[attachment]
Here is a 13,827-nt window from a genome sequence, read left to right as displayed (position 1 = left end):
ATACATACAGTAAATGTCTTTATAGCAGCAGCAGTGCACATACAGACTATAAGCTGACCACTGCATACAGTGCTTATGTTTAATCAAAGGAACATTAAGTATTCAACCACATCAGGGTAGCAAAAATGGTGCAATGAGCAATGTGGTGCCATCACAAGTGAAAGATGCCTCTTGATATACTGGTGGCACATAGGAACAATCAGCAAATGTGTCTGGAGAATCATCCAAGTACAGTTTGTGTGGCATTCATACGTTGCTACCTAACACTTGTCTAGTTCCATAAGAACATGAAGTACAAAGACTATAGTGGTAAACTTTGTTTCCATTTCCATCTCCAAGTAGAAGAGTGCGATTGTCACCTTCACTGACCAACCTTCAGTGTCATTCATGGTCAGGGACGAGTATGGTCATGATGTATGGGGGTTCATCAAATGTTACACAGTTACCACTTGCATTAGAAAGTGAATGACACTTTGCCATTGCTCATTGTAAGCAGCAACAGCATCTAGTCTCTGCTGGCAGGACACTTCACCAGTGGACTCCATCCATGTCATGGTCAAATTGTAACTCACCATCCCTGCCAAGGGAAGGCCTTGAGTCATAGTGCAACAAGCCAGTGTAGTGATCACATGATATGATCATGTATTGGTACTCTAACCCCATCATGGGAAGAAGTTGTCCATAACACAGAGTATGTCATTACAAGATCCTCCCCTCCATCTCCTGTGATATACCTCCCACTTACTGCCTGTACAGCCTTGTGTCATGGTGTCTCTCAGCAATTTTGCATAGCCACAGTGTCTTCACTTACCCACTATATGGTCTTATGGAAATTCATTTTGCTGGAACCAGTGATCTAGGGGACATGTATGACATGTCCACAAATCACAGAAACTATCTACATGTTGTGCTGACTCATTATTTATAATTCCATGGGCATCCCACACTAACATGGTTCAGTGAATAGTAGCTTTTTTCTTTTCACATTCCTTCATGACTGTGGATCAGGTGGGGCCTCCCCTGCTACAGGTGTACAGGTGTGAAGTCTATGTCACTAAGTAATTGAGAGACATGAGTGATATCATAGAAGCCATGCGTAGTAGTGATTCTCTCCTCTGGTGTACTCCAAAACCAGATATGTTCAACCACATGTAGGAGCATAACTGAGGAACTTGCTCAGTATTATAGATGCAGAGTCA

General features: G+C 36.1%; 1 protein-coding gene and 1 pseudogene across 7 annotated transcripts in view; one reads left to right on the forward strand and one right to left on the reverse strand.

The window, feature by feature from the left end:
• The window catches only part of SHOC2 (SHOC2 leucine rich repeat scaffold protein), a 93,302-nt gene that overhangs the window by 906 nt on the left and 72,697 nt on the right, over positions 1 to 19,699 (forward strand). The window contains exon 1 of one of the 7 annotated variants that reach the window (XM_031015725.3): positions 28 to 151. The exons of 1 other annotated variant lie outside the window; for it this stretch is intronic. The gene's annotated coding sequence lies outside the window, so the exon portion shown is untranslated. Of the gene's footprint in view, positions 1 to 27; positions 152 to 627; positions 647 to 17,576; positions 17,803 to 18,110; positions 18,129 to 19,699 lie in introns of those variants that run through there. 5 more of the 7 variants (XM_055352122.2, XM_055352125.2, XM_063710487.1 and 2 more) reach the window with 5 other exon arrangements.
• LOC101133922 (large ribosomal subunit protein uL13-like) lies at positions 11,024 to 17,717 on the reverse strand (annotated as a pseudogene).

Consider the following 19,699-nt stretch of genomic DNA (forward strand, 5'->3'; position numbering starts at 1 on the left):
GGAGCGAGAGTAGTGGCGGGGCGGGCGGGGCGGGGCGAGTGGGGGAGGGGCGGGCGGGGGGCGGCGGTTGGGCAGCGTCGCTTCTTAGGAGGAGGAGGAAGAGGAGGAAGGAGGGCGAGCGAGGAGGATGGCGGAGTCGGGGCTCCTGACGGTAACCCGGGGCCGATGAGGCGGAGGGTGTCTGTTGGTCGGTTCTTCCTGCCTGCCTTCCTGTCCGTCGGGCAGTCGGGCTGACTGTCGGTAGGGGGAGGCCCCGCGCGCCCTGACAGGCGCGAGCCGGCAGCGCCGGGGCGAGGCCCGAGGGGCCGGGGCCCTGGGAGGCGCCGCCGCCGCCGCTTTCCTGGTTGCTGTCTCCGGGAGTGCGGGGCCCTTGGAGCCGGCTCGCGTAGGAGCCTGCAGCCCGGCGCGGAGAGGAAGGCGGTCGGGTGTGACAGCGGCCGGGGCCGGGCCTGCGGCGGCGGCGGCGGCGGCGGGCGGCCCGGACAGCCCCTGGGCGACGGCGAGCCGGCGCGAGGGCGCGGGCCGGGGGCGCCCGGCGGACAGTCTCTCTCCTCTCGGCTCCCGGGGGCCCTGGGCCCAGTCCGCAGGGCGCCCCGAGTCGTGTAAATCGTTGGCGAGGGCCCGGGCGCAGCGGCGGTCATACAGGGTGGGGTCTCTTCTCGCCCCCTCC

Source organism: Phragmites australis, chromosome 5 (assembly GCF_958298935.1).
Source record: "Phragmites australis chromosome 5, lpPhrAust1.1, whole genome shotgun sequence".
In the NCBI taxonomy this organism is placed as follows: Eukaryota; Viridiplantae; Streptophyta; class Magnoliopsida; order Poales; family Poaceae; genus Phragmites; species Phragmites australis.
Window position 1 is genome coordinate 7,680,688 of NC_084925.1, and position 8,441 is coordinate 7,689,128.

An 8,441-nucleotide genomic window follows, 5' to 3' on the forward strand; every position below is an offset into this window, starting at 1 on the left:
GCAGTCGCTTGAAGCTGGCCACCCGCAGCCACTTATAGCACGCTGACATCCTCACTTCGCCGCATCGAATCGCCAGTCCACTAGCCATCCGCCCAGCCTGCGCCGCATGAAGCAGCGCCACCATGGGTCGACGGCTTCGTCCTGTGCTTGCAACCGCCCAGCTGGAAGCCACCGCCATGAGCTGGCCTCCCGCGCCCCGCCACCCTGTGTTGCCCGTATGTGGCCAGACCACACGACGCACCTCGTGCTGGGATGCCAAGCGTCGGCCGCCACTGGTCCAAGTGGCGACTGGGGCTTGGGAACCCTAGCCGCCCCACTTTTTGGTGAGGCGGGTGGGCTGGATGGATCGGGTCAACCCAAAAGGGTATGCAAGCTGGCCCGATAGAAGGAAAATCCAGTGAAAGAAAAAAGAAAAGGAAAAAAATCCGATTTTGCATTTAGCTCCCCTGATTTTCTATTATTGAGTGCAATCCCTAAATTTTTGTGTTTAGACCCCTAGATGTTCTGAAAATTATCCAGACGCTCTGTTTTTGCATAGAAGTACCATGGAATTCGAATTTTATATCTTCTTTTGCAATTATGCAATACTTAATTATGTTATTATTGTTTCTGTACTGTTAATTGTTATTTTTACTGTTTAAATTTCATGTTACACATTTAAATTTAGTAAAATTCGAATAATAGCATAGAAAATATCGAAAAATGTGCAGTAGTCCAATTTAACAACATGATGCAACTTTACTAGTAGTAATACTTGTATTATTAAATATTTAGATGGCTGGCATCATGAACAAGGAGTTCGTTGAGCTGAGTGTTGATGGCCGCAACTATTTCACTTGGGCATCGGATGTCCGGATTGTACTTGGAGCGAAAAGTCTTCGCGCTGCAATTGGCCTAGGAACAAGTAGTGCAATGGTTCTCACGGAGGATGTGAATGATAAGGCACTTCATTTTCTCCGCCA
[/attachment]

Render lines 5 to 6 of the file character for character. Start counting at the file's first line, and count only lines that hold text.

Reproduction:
• The window catches only part of SHOC2 (SHOC2 leucine rich repeat scaffold protein), a 93,302-nt gene that overhangs the window by 906 nt on the left and 72,697 nt on the right, over positions 1 to 19,699 (forward strand). The window contains exon 1 of one of the 7 annotated variants that reach the window (XM_031015725.3): positions 28 to 151. The exons of 1 other annotated variant lie outside the window; for it this stretch is intronic. The gene's annotated coding sequence lies outside the window, so the exon portion shown is untranslated. Of the gene's footprint in view, positions 1 to 27; positions 152 to 627; positions 647 to 17,576; positions 17,803 to 18,110; positions 18,129 to 19,699 lie in introns of those variants that run through there. 5 more of the 7 variants (XM_055352122.2, XM_055352125.2, XM_063710487.1 and 2 more) reach the window with 5 other exon arrangements.
• LOC101133922 (large ribosomal subunit protein uL13-like) lies at positions 11,024 to 17,717 on the reverse strand (annotated as a pseudogene).